A Visit to a Dangerous PAD

Abstract & Commentary

Synopsis: Peripheral arterial disease is common. Screening with measurement of the ankle-brachial index will improve detection.

Source: Collins TC, et al. Arch Intern Med. 2003;163:1469-1474.

Focusing on the populations of 3 primary care clinics and a Veterans Affairs Medical Center, Collins and colleagues sought to determine the prevalence of peripheral arterial disease (PAD). They enrolled patients who were scheduled for an appointment with their primary care physician (PCP). Inclusion criteria included age older than 50 years; after enrolling 17 patients between the ages of 50 and 54 years and discovering that none had PAD, they raised the age criterion to 55. Other criteria were ethnic and racial self-identification and having a PCP. They excluded patients who could not complete a consent form, who were demented, who had chronic obstructive pulmonary disease requiring oxygen, who were recently diagnosed with a non-skin cancer malignancy, who had leg ulcers or gangrene, who could not be contacted by telephone or who lived outside of Texas. After approaching 457 patients, 403 agreed to participate. Those who refused were more likely to be African American and younger than those who agreed.

All patients completed 4 questionnaires: the San Diego Claudication Questionnaire (SDCQ), which detects intermittent claudication; the Walking Impairment Questionnaire (WIQ), which assesses patient-reported walking ability; the Medical Outcomes Study 36-Item Short Form Health Survey (SF-36), which measures health-related quality of life; and the Lifestyle and Clinical Survey (LCS), a complete health history questionnaire. Collins et al defined PAD as an ankle-brachial index (ABI) < 0.9. The ABI is the ratio of systolic blood pressure (SBP) in the ankle to SBP in the arm.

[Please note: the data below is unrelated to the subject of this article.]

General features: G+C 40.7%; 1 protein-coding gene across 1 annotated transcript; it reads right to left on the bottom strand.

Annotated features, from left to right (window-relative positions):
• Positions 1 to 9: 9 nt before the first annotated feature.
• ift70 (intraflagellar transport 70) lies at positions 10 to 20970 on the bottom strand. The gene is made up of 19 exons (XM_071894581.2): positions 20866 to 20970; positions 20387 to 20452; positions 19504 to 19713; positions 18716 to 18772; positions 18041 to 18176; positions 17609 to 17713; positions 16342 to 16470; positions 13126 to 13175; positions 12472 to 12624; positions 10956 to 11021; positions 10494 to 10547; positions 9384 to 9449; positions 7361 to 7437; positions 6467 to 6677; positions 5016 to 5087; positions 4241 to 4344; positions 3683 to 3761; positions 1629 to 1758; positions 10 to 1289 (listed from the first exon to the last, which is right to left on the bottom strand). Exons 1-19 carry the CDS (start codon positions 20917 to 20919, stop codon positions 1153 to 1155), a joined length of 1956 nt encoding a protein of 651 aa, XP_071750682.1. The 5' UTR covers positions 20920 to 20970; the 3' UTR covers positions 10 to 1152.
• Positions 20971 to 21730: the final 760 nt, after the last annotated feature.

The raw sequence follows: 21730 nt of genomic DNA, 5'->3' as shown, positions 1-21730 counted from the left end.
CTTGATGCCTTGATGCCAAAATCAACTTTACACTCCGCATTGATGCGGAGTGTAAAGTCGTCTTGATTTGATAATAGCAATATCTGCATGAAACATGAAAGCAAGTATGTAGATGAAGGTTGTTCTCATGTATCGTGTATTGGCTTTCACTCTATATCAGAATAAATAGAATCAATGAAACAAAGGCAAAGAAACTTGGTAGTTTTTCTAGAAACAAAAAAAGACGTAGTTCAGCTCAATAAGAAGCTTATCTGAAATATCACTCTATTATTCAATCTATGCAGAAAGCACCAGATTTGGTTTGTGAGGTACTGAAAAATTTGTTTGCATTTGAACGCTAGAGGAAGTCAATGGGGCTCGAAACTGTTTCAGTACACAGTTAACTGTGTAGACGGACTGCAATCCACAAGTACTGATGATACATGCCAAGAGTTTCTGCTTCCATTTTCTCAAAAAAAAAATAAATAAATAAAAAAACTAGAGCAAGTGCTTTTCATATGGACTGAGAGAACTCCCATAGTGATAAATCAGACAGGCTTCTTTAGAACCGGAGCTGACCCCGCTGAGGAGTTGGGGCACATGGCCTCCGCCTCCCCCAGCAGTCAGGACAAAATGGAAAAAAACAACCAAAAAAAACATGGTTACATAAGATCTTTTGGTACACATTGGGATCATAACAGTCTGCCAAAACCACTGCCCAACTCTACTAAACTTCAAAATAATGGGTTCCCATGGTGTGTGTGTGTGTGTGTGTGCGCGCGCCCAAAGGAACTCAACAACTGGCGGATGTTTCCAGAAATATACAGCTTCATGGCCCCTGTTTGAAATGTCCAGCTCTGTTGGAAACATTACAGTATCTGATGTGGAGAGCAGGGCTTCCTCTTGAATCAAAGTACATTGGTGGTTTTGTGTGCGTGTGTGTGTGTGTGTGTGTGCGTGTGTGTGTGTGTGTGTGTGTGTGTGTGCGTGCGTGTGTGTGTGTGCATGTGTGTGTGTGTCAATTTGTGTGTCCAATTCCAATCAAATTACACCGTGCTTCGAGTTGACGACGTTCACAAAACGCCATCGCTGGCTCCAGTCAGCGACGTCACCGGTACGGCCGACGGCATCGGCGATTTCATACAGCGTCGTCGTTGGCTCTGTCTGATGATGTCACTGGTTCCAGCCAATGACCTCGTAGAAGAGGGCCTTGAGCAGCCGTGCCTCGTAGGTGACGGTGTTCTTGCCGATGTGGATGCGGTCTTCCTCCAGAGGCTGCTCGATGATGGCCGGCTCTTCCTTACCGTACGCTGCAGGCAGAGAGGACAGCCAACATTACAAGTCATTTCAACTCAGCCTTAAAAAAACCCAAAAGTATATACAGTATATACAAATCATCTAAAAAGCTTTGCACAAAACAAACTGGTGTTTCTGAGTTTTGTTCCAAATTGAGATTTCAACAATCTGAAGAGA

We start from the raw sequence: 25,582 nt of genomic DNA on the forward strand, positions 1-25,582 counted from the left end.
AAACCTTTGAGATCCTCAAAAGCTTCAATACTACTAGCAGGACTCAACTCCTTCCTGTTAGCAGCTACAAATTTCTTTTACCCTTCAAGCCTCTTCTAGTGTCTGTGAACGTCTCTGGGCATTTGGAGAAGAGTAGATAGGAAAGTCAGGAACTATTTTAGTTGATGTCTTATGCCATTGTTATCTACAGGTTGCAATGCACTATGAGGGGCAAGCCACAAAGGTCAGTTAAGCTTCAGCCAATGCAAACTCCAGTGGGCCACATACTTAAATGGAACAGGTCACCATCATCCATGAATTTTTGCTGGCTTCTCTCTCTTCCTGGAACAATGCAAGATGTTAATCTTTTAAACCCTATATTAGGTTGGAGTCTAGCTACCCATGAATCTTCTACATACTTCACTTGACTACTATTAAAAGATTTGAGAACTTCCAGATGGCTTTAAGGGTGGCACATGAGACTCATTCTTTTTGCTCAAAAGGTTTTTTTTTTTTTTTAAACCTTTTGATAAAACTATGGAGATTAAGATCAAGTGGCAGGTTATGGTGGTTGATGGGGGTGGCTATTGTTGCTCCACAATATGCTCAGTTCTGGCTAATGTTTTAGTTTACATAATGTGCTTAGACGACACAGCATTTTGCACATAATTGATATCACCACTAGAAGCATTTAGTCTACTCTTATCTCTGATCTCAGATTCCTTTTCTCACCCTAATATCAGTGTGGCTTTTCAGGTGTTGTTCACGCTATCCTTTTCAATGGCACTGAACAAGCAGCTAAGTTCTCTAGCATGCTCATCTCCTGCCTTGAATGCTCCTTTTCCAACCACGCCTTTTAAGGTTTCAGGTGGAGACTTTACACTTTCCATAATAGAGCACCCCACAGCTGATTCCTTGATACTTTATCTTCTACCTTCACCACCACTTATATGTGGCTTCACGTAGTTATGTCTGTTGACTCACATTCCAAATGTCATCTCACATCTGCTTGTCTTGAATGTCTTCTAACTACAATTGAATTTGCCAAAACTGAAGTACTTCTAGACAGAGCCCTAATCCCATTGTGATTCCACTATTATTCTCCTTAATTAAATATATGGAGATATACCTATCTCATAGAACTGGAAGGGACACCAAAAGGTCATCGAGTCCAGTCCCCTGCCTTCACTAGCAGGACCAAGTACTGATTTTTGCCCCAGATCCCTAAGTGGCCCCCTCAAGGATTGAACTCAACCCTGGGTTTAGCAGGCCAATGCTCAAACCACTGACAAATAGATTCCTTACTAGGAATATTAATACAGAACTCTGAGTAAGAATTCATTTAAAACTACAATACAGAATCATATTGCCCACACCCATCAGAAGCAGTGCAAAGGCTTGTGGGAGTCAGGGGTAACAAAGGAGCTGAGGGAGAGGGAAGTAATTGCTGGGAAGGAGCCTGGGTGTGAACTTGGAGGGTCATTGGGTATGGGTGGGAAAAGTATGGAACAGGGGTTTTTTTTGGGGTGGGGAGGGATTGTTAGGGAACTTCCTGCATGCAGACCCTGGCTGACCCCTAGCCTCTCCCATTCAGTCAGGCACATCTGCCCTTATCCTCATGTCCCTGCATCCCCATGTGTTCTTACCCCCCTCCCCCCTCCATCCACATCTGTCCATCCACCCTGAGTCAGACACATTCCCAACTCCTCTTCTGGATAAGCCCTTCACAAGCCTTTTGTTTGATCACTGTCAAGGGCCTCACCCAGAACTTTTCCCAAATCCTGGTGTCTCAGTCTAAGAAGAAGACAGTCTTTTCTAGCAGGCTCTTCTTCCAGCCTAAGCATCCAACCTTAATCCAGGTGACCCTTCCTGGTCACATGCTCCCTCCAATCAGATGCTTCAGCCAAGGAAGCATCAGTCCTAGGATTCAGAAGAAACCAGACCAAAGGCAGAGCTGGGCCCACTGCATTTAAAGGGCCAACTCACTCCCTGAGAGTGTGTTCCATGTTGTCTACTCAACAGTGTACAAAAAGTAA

The patients were 34% African American, 48% male, average age 64 years, and relatively impoverished (only 5% had an annual income > $50,000). There were 67 patients (16.6%) with PAD. Patients with PAD were more likely to smoke (29.9% vs 16.7%), to be afflicted with diabetes mellitus (55.2% vs 34.5%), to be hypertensive (82.1% vs 66.4%), and to have a higher average systolic blood pressure (156.5 mm Hg vs 145.4 mm Hg). They were less likely to exercise daily (13.4% vs 25.6%), but there was no difference in the proportion that walked daily (31.3% vs 32.1%). However, patients with PAD were more likely to report the presence of intermittent claudication and atypical leg symptoms as measured by the SDCQ (62.7% vs 50.6%). A small number (1.5%) of patients without PAD reported intermittent claudication. PAD patients scored lower on the WIQ and the SF-36. There was no statistical difference between the patients with regard to use of antiplatelet drugs (38.8% vs 31.9%). Gender, age, and income did not influence results.

Only 17.9% of patients with PAD were aware of their diagnosis. A sizable proportion of them (37.3%) had no leg symptoms. When the patients were grouped by ethnicity, 13.2% of whites, 22.8% of African Americans, and 13.7% of Hispanics had PAD. This did not meet the level of statistical significance (P = 0.6). However, when the white and Hispanic populations were combined and compared with the African-American population, it was significant (P = 0.2).